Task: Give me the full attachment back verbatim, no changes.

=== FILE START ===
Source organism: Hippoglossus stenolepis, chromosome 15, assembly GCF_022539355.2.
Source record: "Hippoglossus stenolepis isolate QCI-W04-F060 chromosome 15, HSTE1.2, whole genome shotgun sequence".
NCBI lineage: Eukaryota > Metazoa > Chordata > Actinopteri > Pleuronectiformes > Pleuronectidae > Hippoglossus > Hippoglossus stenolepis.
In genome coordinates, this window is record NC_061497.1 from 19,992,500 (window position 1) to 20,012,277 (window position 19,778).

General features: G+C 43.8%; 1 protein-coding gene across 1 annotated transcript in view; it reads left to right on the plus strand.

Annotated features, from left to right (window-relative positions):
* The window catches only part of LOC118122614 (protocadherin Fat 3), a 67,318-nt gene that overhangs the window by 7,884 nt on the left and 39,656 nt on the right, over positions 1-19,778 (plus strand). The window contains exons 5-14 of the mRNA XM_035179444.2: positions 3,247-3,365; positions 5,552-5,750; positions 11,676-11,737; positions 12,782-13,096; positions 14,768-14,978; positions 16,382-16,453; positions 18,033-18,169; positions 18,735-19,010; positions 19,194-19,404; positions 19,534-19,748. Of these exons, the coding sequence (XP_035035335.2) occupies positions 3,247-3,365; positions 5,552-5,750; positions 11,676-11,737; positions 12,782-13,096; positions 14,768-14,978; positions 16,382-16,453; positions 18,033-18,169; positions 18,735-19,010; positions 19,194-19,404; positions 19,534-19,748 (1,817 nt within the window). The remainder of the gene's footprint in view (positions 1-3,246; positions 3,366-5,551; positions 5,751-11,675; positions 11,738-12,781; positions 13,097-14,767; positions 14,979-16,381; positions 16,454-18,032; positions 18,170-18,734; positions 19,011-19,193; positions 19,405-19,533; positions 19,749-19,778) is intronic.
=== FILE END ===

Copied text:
Source organism: Hippoglossus stenolepis, chromosome 15, assembly GCF_022539355.2.
Source record: "Hippoglossus stenolepis isolate QCI-W04-F060 chromosome 15, HSTE1.2, whole genome shotgun sequence".
NCBI lineage: Eukaryota > Metazoa > Chordata > Actinopteri > Pleuronectiformes > Pleuronectidae > Hippoglossus > Hippoglossus stenolepis.
In genome coordinates, this window is record NC_061497.1 from 19,992,500 (window position 1) to 20,012,277 (window position 19,778).

General features: G+C 43.8%; 1 protein-coding gene across 1 annotated transcript in view; it reads left to right on the plus strand.

Annotated features, from left to right (window-relative positions):
* The window catches only part of LOC118122614 (protocadherin Fat 3), a 67,318-nt gene that overhangs the window by 7,884 nt on the left and 39,656 nt on the right, over positions 1-19,778 (plus strand). The window contains exons 5-14 of the mRNA XM_035179444.2: positions 3,247-3,365; positions 5,552-5,750; positions 11,676-11,737; positions 12,782-13,096; positions 14,768-14,978; positions 16,382-16,453; positions 18,033-18,169; positions 18,735-19,010; positions 19,194-19,404; positions 19,534-19,748. Of these exons, the coding sequence (XP_035035335.2) occupies positions 3,247-3,365; positions 5,552-5,750; positions 11,676-11,737; positions 12,782-13,096; positions 14,768-14,978; positions 16,382-16,453; positions 18,033-18,169; positions 18,735-19,010; positions 19,194-19,404; positions 19,534-19,748 (1,817 nt within the window). The remainder of the gene's footprint in view (positions 1-3,246; positions 3,366-5,551; positions 5,751-11,675; positions 11,738-12,781; positions 13,097-14,767; positions 14,979-16,381; positions 16,454-18,032; positions 18,170-18,734; positions 19,011-19,193; positions 19,405-19,533; positions 19,749-19,778) is intronic.